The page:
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17.08.2018 | Original Article | Ausgabe 3/2019

Clinical Oral Investigations 3/2019

Three-year clinical evaluation of high-viscosity glass ionomer restorations in non-carious cervical lesions: a randomised controlled split-mouth clinical trial

Zeitschrift:
Clinical Oral Investigations > Ausgabe 3/2019
Autoren:
Esra Uzer Celik, Ayse Tugce Tunac, Fatma Yilmaz

Abstract

Objective

To compare the 3-year clinical performance of high-viscosity glass ionomer restorations with that of composite restorations in non-carious cervical lesions (NCCLs).

Materials and methods

One hundred thirty-four NCCLs were randomised into two groups according to a split-mouth design. In the experimental group (Hv-GIC), lesions were restored with a high-viscosity glass ionomer (EQUIA Fil, GC), whereas a composite resin (G-aenial, GC) was applied in the control group (E&Ra/comp). All restorative materials were used according to the manufacturers’ instructions. Clinical evaluations were performed after 1 week, 6 months, 1 year, 2 years, and 3 years using FDI (World Dental Federation) criteria. Data were analysed using Friedman’s ANOVA and Mann-Whitney U tests (α = 0.05).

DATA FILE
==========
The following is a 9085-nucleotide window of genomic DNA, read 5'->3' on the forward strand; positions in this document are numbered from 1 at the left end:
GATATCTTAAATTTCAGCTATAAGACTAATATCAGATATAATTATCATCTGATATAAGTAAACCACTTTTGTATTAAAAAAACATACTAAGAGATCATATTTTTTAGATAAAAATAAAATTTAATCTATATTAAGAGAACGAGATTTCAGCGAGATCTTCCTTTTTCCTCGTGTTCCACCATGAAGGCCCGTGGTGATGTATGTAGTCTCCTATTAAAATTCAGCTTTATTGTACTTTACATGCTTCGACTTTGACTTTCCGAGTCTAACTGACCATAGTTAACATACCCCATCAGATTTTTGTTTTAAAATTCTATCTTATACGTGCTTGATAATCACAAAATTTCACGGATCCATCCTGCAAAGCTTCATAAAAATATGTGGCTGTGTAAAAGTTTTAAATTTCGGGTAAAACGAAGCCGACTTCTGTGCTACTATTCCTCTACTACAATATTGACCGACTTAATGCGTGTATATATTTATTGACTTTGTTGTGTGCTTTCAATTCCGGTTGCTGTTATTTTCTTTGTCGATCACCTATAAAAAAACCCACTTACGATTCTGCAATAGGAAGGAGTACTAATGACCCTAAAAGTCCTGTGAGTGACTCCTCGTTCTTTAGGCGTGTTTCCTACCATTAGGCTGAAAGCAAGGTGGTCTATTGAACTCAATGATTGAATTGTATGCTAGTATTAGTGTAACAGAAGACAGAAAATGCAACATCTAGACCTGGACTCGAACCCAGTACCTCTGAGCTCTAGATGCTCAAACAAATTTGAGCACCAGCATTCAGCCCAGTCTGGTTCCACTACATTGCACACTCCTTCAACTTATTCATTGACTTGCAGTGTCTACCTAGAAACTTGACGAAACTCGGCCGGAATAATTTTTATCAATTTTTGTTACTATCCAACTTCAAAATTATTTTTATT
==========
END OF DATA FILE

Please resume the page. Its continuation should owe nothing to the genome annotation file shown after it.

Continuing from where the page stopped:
Results

While retention rates of the Hv-GIC group were 98.5%, 96%, 91%, and 87% in respective evaluation periods, no retention loss was observed in the E&Ra/comp group at any time. There was a statistically significant difference between study groups regarding the retention criterion in both the second and third years (p = 0.008 and p = 0.003, respectively). Furthermore, there was a statistically significant difference between the groups in terms of surface lustre at the third-year recall, in favour of the E&Ra/comp group (p = 0.022).

Conclusions

The 3-year clinical performance of E&Ra/comp restorations in NCCLs was better than that of Hv-GIC restorations. The most common problems in Hv-GIC restorations were a loss of retention and reduction in surface lustre.

Clinical relevance

Although the 3-year clinical performance of Hv-GIC restorations in non-retentive lesions was acceptable, it was worse than in composites. The operator should consider the benefit/loss ratio of Hv-GIC when he/she decides to use this material in non-retentive cavities, especially those that are shallow.

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